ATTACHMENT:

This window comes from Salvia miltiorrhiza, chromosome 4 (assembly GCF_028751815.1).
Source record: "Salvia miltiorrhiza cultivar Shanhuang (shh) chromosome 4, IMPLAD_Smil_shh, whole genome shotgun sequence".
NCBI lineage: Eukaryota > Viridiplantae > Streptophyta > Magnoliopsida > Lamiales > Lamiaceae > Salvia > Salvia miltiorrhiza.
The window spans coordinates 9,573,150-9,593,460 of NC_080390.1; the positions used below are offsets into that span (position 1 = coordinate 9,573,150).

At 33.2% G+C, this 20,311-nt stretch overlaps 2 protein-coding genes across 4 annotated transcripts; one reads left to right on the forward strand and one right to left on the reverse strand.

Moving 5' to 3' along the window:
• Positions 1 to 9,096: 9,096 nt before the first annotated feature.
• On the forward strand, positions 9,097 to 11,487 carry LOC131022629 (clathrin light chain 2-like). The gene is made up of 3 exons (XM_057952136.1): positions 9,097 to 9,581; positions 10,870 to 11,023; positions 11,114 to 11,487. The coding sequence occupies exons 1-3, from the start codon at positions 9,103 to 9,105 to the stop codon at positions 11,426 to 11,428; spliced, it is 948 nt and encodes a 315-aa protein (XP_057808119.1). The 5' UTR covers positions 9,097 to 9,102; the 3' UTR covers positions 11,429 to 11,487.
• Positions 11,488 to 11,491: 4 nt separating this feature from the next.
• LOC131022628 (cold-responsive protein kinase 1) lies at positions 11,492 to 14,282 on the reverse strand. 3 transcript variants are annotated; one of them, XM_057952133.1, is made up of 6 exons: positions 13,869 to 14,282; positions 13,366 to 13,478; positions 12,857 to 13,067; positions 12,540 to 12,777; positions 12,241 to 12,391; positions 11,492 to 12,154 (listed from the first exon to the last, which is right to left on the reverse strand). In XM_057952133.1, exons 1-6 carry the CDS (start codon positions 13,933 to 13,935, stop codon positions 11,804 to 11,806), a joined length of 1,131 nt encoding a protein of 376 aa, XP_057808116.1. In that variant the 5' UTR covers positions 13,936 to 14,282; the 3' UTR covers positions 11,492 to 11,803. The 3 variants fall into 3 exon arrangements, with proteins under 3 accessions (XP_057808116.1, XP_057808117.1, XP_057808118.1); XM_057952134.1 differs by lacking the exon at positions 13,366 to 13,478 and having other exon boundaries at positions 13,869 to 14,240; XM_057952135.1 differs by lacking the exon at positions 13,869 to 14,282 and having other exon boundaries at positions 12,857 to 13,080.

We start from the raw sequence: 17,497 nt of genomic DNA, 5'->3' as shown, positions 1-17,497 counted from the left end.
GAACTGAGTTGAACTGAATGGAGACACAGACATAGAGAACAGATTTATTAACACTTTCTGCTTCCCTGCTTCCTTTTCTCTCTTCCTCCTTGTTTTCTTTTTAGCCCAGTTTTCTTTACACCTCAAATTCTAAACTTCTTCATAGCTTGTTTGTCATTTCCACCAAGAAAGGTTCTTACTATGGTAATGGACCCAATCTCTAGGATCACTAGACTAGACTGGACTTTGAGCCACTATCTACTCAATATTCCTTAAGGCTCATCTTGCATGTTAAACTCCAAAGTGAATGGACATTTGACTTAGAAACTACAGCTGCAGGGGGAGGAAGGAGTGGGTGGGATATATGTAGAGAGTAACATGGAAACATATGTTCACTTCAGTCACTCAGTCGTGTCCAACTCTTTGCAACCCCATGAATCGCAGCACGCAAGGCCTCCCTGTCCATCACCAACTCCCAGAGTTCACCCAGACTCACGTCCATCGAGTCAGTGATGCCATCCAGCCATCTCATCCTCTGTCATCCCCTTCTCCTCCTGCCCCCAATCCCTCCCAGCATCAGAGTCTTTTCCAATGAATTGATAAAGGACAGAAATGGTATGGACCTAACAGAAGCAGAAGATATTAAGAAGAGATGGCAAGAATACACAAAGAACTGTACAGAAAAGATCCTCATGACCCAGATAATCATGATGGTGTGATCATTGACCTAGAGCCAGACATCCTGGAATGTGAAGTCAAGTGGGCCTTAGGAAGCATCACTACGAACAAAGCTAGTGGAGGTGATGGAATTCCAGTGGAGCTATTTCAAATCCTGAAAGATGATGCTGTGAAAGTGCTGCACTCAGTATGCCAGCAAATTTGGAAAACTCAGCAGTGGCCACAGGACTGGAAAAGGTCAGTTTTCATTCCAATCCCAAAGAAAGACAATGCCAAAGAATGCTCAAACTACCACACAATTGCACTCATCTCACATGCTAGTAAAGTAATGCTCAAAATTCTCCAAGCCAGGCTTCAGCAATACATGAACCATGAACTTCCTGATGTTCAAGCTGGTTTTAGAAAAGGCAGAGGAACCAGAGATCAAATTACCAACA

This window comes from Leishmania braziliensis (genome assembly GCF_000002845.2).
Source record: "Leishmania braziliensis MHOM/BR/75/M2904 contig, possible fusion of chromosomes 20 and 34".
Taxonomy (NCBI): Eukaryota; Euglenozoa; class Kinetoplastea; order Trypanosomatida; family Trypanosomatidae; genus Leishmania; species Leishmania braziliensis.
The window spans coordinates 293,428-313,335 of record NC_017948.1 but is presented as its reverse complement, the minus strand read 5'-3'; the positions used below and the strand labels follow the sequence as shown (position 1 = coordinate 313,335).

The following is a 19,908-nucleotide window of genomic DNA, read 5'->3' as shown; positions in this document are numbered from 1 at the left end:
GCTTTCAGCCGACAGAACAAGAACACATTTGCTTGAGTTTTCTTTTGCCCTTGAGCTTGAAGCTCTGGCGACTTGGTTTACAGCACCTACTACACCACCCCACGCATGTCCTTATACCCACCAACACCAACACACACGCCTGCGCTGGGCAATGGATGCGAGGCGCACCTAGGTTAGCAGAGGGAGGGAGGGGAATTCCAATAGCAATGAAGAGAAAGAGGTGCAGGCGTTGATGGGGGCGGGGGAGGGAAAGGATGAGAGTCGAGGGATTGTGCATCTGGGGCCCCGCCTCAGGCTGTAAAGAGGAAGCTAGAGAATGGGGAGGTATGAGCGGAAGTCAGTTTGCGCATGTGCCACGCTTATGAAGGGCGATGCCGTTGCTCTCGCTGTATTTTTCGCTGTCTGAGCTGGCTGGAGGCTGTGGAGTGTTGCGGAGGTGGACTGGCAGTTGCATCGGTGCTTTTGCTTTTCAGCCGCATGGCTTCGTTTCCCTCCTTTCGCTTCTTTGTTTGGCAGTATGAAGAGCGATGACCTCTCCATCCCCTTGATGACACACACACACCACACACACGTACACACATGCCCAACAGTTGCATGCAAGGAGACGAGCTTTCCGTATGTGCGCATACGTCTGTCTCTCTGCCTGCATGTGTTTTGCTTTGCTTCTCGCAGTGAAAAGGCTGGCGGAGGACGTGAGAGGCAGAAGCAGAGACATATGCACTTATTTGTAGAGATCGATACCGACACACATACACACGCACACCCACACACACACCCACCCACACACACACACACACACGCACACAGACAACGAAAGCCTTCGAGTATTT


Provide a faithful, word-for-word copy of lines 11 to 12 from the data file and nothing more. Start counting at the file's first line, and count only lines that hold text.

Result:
We start from the raw sequence: 17,497 nt of genomic DNA, 5'->3' as shown, positions 1-17,497 counted from the left end.
GAACTGAGTTGAACTGAATGGAGACACAGACATAGAGAACAGATTTATTAACACTTTCTGCTTCCCTGCTTCCTTTTCTCTCTTCCTCCTTGTTTTCTTTTTAGCCCAGTTTTCTTTACACCTCAAATTCTAAACTTCTTCATAGCTTGTTTGTCATTTCCACCAAGAAAGGTTCTTACTATGGTAATGGACCCAATCTCTAGGATCACTAGACTAGACTGGACTTTGAGCCACTATCTACTCAATATTCCTTAAGGCTCATCTTGCATGTTAAACTCCAAAGTGAATGGACATTTGACTTAGAAACTACAGCTGCAGGGGGAGGAAGGAGTGGGTGGGATATATGTAGAGAGTAACATGGAAACATATGTTCACTTCAGTCACTCAGTCGTGTCCAACTCTTTGCAACCCCATGAATCGCAGCACGCAAGGCCTCCCTGTCCATCACCAACTCCCAGAGTTCACCCAGACTCACGTCCATCGAGTCAGTGATGCCATCCAGCCATCTCATCCTCTGTCATCCCCTTCTCCTCCTGCCCCCAATCCCTCCCAGCATCAGAGTCTTTTCCAATGAATTGATAAAGGACAGAAATGGTATGGACCTAACAGAAGCAGAAGATATTAAGAAGAGATGGCAAGAATACACAAAGAACTGTACAGAAAAGATCCTCATGACCCAGATAATCATGATGGTGTGATCATTGACCTAGAGCCAGACATCCTGGAATGTGAAGTCAAGTGGGCCTTAGGAAGCATCACTACGAACAAAGCTAGTGGAGGTGATGGAATTCCAGTGGAGCTATTTCAAATCCTGAAAGATGATGCTGTGAAAGTGCTGCACTCAGTATGCCAGCAAATTTGGAAAACTCAGCAGTGGCCACAGGACTGGAAAAGGTCAGTTTTCATTCCAATCCCAAAGAAAGACAATGCCAAAGAATGCTCAAACTACCACACAATTGCACTCATCTCACATGCTAGTAAAGTAATGCTCAAAATTCTCCAAGCCAGGCTTCAGCAATACATGAACCATGAACTTCCTGATGTTCAAGCTGGTTTTAGAAAAGGCAGAGGAACCAGAGATCAAATTACCAACA